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President Bush Faces a War Within the War

While so much of public debate has focused on whether the United States is winning the war against the predominantly Sunni insurgency, only a few commentators have noticed that another war in Iraq is in the early stages: the war between the United States and the an emerging Shiite-dominated Iraqi government.

Whether this conflict will soon lead to direct military clashes in 2006 is an open issue, but is not out of the question. Here a few signs of this war within a war:

(1) The Shiite-and-Kurd-dominated government organized after the January 2005 elections to write a constitution, not only conducted discussions with Iran about economic cooperation, it also discussed Iran's training of Iraqi military forces. While this received some media coverage, only a few have seen this as a omen about what is to come and have visualized the implications for American interests and for political stability in the Middle East. For obvious reasons, the Bush administration did not publicize this development.

(2) While the results of the December 15th Iraqi election are not final, it appears that the Shiite political parties who want some version of a theocratic state and closer relations with Iran will have a dominant role in the new government. It is unlikely that this new government will make enough compromises with Sunni interests over the constitution and over the composition of important ministries-- especially the police and military--to allow a stable government to emerge. This will develop in spite of what will be the Bush administration’s vigorous arm-twisting to force such compromises.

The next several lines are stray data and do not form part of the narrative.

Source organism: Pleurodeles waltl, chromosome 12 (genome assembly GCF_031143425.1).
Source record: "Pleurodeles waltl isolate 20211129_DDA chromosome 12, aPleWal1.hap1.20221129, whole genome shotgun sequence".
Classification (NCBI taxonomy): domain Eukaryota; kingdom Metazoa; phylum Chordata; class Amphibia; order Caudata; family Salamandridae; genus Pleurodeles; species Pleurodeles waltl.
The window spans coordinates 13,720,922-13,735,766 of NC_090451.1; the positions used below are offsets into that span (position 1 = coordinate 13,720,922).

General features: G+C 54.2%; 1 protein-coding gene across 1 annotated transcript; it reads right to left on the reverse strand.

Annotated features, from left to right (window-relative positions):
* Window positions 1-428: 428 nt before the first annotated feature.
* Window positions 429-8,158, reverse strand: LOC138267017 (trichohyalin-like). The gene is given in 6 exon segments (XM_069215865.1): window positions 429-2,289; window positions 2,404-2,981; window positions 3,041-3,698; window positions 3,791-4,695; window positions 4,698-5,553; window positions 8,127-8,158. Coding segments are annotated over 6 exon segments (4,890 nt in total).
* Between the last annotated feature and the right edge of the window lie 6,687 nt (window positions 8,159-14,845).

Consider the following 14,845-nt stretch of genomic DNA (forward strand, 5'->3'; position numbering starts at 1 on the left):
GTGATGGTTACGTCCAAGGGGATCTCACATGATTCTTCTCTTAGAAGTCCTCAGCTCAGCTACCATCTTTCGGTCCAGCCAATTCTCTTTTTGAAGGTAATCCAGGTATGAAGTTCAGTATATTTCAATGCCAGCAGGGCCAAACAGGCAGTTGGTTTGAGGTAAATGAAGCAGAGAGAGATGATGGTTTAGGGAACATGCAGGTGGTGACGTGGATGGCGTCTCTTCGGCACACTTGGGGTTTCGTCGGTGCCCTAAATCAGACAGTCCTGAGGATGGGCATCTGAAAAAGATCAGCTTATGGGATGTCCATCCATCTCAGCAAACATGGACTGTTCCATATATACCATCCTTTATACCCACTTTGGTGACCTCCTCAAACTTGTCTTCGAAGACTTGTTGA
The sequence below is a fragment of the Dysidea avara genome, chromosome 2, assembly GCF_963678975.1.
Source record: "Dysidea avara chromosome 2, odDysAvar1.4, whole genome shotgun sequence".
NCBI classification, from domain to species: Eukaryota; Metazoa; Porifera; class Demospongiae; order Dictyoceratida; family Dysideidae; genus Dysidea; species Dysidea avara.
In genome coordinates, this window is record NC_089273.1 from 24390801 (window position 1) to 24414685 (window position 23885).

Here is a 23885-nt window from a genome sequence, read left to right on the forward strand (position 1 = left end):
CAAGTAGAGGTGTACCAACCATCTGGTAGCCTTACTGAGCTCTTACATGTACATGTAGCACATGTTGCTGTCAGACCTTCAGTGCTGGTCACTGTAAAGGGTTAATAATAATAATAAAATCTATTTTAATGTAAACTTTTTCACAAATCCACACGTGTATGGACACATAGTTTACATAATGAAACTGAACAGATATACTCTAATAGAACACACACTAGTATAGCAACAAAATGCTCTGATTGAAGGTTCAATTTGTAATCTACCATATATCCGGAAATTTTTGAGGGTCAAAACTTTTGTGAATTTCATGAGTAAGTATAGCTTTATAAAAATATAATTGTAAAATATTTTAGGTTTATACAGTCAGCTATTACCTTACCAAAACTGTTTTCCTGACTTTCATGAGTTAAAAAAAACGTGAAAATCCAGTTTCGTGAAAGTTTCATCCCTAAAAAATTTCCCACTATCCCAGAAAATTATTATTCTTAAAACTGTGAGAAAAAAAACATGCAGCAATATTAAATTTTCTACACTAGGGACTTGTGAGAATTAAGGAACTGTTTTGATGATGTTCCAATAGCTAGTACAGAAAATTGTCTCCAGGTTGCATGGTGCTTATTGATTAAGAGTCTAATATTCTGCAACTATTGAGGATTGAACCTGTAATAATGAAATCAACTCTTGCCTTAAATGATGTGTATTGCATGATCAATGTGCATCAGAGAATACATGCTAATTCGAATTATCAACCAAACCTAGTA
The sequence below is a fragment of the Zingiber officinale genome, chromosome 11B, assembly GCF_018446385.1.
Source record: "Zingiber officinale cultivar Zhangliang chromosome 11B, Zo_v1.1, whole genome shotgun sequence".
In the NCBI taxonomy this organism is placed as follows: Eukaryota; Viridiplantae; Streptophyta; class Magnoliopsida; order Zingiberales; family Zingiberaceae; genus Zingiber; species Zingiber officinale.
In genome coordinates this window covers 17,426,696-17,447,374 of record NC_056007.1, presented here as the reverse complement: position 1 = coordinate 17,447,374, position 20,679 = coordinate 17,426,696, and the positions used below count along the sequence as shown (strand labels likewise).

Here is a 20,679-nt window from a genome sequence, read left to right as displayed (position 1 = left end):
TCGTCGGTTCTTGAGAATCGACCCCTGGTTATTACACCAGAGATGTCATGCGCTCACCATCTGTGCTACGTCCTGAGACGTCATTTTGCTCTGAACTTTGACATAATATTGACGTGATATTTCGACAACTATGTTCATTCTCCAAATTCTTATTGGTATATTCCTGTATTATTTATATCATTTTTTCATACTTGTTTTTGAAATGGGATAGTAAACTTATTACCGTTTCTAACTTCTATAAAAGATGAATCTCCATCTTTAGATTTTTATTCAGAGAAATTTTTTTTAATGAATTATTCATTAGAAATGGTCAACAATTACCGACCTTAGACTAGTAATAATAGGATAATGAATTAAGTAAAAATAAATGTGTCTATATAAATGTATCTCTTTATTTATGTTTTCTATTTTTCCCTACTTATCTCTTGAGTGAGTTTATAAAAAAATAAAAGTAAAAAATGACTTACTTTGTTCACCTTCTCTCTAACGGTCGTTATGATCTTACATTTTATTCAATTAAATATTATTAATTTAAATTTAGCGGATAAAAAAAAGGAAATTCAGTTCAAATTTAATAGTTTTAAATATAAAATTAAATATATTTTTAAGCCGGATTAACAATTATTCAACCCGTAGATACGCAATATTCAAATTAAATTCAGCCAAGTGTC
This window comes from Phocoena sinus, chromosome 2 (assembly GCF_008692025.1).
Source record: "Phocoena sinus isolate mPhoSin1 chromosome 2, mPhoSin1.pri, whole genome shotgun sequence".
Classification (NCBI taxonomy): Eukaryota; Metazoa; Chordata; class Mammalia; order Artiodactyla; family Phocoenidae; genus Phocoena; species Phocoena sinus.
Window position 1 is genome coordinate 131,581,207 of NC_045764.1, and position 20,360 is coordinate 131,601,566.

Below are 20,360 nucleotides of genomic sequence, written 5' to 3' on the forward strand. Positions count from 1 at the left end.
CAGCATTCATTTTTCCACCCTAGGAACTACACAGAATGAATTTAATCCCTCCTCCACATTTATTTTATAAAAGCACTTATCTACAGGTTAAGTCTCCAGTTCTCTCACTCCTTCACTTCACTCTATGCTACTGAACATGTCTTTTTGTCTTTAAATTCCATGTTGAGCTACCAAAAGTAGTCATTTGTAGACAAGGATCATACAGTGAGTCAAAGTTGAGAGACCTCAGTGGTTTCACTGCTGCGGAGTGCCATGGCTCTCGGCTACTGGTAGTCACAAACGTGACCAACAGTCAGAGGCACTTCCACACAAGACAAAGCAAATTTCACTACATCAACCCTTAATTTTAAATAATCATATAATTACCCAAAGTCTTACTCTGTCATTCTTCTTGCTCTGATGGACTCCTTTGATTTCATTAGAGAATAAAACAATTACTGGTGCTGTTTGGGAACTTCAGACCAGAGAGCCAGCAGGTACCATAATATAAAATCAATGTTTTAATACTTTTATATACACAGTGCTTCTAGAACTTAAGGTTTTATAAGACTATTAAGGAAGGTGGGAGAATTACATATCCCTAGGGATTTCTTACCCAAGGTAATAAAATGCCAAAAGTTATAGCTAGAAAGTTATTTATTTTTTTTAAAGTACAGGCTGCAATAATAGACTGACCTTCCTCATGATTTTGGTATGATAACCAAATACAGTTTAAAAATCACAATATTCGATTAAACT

(3) The Bush administration publicized the existence of Iraqi torture of Sunnis carried out by Shiite-dominated security forces. This clearly was intended to force the current Shiite-dominated government to avoid alienating Sunnis even farther.

(4) The administration has just announced that the number of American military personnel assigned to Iraqi police commando units will be significantly increased to curb abuses that these units have inflicted on Sunnis. This action speaks for itself

The Bush administration is now caught on the horns of a dilemma. After the invasion, it expected to install a government dominated by someone who would be subservient to what it perceives as American interest. But the irony is that the democratic process the administration boasts about is creating a government will not kowtow to the administration's desires in the long run-although for the short term it needs the American military to fight its civil war against the Sunnis.

The odds are that any new Iraqi government will use American military power to keep Sunni influence at bay. Then once it has consolidated its power, it will push for an American withdrawal leaving a Shiite-dominated state allied with Iran and a disenfranchised but weakened Sunni community. While the Bush administration has not publicly acknowledged this dilemma, it is clearly pushing the Shiites to offer enough compromises to quell major elements of the Sunni resistance.